Type 2 diabetes
What is it?
In diabetes, the level of a sugar (glucose) in the blood becomes higher than normal. A hormone called insulin normally takes glucose out of the blood so it can be used for energy, but in type 2 diabetes:
- The body does not make enough insulin
- The insulin doesn’t work properly (called ‘insulin resistance’)
- There may be a combination of the two reasons above
Type 2 diabetes is the most common form of diabetes and is linked to lifestyle choices, but there are also some risk factors that you cannot control such as your age, ethnic background and a family history of diabetes.
How is it treated?
The treatment is lifestyle changes such as to the food you eat and being more active. Adjusting your lifestyle might also mean you can delay the need for medicines, but most people will eventually need tablets and some will also have to add insulin. The time this takes varies from person to person, but taking medicines as soon as they are needed will help you stay healthy.
What can I do to manage it?
It is important to learn as much as possible about type 2 diabetes and how to manage it. Seeing a Credentialled Diabetes Educator will help you decide on a course of action and develop a diabetes self management plan to suit your lifestyle and circumstances.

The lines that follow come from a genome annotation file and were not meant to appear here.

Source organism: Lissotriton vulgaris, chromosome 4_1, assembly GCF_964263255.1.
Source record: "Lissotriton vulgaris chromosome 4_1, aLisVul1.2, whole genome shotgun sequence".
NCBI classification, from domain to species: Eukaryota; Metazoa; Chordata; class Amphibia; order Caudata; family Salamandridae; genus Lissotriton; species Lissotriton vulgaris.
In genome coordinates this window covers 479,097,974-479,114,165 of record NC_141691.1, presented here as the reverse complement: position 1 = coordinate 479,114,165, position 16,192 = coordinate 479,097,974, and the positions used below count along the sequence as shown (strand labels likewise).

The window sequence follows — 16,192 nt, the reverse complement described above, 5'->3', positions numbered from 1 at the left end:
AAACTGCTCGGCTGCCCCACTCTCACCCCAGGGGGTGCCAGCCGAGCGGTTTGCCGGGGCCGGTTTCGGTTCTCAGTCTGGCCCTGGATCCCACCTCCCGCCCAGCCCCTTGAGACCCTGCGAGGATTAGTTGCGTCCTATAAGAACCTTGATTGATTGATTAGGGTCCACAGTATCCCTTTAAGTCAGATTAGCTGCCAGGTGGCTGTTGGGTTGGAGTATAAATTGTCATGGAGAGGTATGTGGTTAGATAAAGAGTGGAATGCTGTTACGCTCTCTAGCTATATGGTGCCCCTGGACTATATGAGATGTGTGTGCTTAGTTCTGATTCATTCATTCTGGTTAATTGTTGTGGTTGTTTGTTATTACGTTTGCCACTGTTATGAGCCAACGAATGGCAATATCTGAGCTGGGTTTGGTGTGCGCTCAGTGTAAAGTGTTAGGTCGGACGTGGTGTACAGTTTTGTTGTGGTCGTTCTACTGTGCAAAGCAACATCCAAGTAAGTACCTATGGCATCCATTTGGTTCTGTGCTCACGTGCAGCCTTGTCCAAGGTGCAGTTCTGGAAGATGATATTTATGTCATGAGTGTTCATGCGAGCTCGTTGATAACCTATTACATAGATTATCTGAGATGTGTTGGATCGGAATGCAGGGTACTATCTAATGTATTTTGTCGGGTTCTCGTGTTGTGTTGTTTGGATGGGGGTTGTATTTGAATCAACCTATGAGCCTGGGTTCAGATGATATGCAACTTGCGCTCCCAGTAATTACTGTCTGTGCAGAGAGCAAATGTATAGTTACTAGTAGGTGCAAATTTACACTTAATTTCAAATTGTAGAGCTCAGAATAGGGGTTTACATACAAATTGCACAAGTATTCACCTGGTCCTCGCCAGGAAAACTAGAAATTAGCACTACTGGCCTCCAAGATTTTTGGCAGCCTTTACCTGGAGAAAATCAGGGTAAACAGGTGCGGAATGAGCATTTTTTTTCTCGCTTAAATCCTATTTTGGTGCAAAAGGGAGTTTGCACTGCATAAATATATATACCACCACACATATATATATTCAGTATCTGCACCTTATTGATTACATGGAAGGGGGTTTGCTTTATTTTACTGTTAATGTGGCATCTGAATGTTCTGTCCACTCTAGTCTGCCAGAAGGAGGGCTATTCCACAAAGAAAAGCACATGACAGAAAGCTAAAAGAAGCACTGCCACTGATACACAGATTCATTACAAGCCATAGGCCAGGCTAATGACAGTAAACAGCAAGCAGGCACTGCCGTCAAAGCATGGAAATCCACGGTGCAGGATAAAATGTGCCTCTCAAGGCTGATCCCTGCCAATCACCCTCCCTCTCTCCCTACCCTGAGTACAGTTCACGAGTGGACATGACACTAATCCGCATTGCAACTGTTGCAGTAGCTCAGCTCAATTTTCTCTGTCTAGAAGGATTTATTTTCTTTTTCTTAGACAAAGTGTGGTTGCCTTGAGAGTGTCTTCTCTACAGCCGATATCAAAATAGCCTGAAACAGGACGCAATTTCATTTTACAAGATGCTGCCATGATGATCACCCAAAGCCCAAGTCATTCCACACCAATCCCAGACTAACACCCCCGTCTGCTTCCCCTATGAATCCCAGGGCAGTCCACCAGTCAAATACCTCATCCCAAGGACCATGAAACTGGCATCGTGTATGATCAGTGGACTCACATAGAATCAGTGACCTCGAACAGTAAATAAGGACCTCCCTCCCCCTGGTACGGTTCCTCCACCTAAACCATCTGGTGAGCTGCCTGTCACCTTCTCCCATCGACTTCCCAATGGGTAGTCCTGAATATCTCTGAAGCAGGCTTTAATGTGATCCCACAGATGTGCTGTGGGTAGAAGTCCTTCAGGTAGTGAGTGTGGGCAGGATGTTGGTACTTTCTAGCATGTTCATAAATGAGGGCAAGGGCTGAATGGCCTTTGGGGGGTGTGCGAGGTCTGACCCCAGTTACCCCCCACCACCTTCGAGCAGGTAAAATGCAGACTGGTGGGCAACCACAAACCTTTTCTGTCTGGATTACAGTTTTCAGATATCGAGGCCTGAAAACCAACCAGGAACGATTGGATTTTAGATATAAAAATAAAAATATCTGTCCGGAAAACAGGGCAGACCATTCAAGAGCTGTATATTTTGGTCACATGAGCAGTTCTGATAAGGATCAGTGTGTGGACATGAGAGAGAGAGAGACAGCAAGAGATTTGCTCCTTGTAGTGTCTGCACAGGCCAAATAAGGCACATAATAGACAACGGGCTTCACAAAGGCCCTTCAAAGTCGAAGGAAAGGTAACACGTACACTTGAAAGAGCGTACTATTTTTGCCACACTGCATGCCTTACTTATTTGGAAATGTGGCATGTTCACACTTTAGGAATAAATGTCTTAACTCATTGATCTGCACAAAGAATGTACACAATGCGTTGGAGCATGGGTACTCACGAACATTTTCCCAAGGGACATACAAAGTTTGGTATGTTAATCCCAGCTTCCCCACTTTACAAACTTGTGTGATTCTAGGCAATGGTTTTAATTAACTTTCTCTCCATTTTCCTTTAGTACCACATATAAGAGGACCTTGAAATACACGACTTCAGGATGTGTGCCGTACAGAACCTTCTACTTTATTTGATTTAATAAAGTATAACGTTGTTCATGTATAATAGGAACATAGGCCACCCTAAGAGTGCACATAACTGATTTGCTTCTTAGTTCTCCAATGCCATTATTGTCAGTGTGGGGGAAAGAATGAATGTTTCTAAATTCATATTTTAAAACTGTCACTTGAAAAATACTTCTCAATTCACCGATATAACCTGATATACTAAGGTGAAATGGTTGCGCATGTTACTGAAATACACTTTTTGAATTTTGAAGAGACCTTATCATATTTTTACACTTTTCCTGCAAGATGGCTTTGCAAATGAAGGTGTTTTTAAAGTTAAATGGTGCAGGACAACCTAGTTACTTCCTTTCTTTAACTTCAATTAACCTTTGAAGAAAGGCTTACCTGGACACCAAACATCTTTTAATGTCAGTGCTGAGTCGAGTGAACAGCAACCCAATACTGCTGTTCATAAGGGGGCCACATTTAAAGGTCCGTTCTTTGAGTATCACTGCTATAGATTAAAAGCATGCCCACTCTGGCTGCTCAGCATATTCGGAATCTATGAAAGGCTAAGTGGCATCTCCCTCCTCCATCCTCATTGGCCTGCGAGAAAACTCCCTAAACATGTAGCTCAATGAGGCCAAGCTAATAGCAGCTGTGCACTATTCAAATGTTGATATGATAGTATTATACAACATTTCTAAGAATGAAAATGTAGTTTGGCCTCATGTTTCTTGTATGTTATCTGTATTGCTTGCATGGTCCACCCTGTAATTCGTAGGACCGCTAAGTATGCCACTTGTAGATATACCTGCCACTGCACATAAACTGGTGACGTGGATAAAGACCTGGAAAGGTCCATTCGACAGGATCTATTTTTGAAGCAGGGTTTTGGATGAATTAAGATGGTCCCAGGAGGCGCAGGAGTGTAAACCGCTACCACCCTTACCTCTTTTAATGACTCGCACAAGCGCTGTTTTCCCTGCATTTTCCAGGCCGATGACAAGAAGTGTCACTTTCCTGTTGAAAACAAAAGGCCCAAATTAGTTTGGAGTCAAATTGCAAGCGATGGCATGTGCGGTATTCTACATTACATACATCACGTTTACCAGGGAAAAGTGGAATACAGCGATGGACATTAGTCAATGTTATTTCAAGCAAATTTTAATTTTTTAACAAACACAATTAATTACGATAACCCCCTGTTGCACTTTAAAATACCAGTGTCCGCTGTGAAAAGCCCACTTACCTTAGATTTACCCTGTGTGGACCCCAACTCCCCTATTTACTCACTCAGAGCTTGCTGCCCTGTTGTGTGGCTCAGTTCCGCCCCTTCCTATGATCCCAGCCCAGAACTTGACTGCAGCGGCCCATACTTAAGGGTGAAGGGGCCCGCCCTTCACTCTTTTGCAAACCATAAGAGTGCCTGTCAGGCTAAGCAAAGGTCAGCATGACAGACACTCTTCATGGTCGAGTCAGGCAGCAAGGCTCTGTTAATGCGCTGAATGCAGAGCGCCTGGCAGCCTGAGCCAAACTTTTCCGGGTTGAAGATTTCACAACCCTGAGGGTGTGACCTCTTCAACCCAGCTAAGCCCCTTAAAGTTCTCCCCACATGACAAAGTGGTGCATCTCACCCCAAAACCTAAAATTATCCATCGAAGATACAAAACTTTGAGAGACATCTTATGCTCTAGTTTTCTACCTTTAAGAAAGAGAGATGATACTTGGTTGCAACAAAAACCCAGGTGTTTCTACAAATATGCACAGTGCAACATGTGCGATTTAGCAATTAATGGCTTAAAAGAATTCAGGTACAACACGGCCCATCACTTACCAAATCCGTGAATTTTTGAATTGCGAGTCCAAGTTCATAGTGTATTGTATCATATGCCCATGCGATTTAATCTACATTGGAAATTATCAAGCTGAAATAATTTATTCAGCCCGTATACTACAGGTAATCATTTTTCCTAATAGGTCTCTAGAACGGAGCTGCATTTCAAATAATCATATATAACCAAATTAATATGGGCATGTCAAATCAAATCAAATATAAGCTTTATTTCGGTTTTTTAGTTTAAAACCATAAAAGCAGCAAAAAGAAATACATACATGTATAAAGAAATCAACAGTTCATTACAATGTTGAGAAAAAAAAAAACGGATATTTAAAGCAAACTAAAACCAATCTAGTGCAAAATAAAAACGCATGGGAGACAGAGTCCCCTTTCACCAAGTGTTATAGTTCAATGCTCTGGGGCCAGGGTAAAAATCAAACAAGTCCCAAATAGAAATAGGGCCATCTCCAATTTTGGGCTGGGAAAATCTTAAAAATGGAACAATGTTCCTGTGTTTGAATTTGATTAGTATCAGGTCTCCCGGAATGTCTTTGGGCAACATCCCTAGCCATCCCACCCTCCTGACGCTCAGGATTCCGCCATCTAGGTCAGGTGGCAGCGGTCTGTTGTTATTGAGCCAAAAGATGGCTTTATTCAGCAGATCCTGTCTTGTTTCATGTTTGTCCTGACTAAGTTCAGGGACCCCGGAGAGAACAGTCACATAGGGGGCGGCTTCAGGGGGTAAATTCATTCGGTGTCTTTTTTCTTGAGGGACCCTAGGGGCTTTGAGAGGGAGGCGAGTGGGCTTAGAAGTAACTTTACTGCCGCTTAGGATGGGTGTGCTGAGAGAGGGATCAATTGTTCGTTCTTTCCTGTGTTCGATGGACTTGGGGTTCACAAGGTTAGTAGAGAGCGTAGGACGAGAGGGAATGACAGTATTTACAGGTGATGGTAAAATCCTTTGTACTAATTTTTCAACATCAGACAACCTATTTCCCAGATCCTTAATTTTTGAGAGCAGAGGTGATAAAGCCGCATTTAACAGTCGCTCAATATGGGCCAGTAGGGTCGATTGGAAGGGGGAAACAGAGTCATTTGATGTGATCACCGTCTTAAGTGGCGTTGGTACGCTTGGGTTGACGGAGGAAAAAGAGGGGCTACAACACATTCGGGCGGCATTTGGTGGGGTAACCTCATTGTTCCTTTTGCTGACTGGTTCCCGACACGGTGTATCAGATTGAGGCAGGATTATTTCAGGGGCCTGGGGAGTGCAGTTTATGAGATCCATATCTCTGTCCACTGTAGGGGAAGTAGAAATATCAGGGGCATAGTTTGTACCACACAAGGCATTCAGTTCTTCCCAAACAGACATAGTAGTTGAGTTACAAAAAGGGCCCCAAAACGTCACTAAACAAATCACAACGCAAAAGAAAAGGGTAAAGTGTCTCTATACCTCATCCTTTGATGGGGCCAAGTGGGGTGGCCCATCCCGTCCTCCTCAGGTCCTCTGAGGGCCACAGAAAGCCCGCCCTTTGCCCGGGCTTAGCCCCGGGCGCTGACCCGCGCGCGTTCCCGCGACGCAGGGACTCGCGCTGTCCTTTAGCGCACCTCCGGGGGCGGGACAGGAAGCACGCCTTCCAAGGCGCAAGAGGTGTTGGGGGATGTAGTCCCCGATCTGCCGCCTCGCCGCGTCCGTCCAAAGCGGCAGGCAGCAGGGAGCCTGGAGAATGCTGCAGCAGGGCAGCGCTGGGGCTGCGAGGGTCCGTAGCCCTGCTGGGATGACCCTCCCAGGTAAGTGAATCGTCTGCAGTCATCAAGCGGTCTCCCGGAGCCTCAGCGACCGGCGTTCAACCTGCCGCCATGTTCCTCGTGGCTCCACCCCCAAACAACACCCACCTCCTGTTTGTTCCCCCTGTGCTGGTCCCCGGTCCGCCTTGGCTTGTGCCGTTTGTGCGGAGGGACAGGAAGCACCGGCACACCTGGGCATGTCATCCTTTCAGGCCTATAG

Need more information?
Your doctor can refer you to health care professionals who can assist you. You will also find more information in our Resource links section.
Credentialled Diabetes Educators are health care professionals who have specialised in diabetes and participate in ongoing learning to make sure their knowledge and skills are up-to-date. To find a Credentialled Diabetes Educator (CDE) close to where you live or work, please click on ‘Find a CDE’ to return to our home page and start your search.
How do you score?
Click here to assess your risk of developing type 2 diabetes.